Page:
How a Lucky Night at the Casino can Affect Your Tax Bill
Winning big after a night of gambling can feel exhilarating. Having Lady Luck on your side can feel great, but don’t forget that Uncle Sam will also want his share of your winnings.
For most people, income comes in the form of your salary, commission, tips, and other job-related earnings. But what many do not realize is that other, more creative ways to receive income exist, and Uncle Sam uses the tax code to capture his share of the pot. It’s common to forget about the income generated when someone acquires prize winnings.
What is Considered Gambling Income?
Just as there are so many different ways to place a bet, there are also many types of winnings and prizes that the U.S. government counts as income.
Often when we think of prize winnings, we think of cash won in a game of slots or poker at the casino, or cash you receive by winning the lottery. Though these constitute winnings and taxable income, the IRS considers other, less tangible prizes to be income as well. Examples of other taxable winnings include cash values for vacation prizes, MSRP prices on vehicles, and cash values for gift cards. Next time you see an individual win a new car or vacation on a game show, remember that the winner will have to pay taxes on the entire value of that car or trip.
How Are Winnings Reported?
For those who do not gamble for a living and prefer the recreational route, requirements for reporting and withholding taxes on winnings depend on the type of gambling, the amount won, and the ratio of winnings to the original bet. For general gambling winnings (excluding Lotto and slot or bingo winnings), any payout that is at least $600 in value and at least 300 times the amount of the wager must be reported to the IRS by the payer. For Lotto winnings and slot or bingo winnings, the payer must report earnings to the IRS if they exceed $1,500 and $1,200 or more, respectively, between Lotto and slot/bingo winnings. The IRS will require a Form W-2G for any reported winnings.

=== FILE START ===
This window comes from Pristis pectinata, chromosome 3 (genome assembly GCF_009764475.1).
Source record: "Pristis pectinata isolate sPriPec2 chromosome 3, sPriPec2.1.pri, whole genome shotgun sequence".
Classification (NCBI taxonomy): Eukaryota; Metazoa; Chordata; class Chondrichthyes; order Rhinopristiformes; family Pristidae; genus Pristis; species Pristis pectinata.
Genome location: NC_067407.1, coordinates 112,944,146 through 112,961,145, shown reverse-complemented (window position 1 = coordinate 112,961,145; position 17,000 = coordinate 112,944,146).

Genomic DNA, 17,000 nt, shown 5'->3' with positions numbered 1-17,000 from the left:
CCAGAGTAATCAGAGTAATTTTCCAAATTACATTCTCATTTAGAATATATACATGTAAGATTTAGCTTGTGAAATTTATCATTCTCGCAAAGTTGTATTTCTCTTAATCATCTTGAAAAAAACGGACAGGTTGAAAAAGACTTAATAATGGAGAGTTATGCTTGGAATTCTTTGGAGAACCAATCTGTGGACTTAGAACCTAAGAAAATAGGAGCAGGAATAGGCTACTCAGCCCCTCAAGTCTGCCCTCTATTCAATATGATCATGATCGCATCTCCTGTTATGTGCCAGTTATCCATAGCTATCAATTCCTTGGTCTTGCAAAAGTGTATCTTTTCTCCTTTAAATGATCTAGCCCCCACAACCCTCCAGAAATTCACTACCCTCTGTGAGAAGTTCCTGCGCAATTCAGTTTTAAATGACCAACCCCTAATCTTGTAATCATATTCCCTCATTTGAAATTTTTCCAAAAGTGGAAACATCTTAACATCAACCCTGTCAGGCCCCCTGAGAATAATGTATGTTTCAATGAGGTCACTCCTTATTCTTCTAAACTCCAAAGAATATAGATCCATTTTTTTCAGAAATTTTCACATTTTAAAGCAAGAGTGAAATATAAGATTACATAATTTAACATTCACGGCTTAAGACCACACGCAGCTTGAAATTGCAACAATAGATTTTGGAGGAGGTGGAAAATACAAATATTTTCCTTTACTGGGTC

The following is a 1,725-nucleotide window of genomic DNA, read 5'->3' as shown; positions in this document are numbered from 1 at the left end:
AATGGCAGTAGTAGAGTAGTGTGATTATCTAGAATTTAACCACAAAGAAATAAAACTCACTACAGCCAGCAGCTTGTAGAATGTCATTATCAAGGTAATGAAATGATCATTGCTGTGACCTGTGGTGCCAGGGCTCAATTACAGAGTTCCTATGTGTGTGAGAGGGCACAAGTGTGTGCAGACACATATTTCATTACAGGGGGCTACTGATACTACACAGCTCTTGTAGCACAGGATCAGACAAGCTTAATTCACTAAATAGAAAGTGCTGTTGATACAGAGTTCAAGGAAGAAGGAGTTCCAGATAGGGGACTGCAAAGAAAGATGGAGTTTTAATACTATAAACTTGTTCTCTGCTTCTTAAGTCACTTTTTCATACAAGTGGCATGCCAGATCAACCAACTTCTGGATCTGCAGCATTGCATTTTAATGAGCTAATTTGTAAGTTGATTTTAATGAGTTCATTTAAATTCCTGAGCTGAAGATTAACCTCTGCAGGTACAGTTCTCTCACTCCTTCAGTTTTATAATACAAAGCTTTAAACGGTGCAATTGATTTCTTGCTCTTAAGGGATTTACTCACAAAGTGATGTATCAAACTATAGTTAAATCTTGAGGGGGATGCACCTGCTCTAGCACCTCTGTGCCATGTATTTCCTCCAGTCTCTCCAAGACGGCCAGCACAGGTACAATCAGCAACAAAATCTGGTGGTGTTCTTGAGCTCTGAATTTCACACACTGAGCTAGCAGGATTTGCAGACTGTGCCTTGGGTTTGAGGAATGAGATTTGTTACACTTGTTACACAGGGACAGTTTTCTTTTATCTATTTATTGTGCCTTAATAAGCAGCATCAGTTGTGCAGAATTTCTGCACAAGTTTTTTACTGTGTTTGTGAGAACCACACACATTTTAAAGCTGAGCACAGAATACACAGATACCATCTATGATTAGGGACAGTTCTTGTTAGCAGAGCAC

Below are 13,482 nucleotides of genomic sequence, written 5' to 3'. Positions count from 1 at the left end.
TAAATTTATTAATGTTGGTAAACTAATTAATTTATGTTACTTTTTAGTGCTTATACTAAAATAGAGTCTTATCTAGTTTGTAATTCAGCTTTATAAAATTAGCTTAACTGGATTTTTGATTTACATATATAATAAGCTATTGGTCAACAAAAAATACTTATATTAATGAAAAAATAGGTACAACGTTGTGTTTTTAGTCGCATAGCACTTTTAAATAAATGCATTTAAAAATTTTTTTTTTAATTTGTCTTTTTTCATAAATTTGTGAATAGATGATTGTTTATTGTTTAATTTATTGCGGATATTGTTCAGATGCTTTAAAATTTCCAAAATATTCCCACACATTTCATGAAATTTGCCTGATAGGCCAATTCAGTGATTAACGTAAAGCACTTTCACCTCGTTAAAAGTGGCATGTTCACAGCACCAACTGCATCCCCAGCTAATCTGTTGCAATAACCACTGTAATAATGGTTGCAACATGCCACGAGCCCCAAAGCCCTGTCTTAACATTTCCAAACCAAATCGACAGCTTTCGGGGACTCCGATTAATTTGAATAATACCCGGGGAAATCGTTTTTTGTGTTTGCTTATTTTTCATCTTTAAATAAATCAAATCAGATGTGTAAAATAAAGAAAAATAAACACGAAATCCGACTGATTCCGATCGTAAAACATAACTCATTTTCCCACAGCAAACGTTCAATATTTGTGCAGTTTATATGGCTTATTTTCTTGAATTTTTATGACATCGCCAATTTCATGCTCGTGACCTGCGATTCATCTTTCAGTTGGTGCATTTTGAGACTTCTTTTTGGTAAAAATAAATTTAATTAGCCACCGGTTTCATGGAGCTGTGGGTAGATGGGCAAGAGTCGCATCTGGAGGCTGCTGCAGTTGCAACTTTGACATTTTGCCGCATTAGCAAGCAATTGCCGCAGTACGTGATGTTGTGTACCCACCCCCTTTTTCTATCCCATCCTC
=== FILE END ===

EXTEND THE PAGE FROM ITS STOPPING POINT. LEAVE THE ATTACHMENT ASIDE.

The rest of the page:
Chances are that if you have Lady Luck on your side and hit the jackpot, the amount you win will be reported to the IRS, and you will not walk away with all of the money. When the payer reports your winnings to the IRS, it will generally reduce your payout by withholding federal taxes at a 24% rate. Regardless of what type of earnings or prizes you win, be sure to check whether the payer withheld an amount from the prize and, if not, ask for the appropriate amount.
When Do I Need to Report Prize Winnings?
Though the IRS does specify minimum amounts that payers must report as earnings, every taxpayer is responsible for reporting all good fortune to Uncle Sam regardless of the amount. All prize winnings you report on Form W-2G, or smaller jackpots you don’t include on this form should go on Form 1040– Schedule 1, line 8b, Other Income. Additionally, you should report the cash value of vacations, vehicles, and other merchandise here. Be sure to include all gambling or prize winnings whether you reported them to the IRS or not for the tax year you earned them.
How Can I Reduce My Taxes Owed?
Since gambling and prize winnings are part of your calculated gross income, you can reduce the amount by taking itemized deductions if you are eligible – that is, if they exceed the standard deduction. On top of reporting mortgage interest paid, property taxes, income or sales taxes paid, medical payments,, and other itemized deductions, you can also deduct your gambling losses up to the extent of your winnings.
If you won $12,000 at the casino in January and lost $15,000 in February of the same year, you would only be able to reduce your $12,000 in winnings with a $12,000 deduction. One thing to keep in mind here is that the IRS does not allow you to directly offset gambling winnings with dollar-for-dollar losses and report the net profit as you can do with capital gains. You must always report your winnings regardless of whether your net losses during that tax year exceeded them. As a result, deducting your losses only allows you to reduce the taxes owed on your winnings, but nothing more.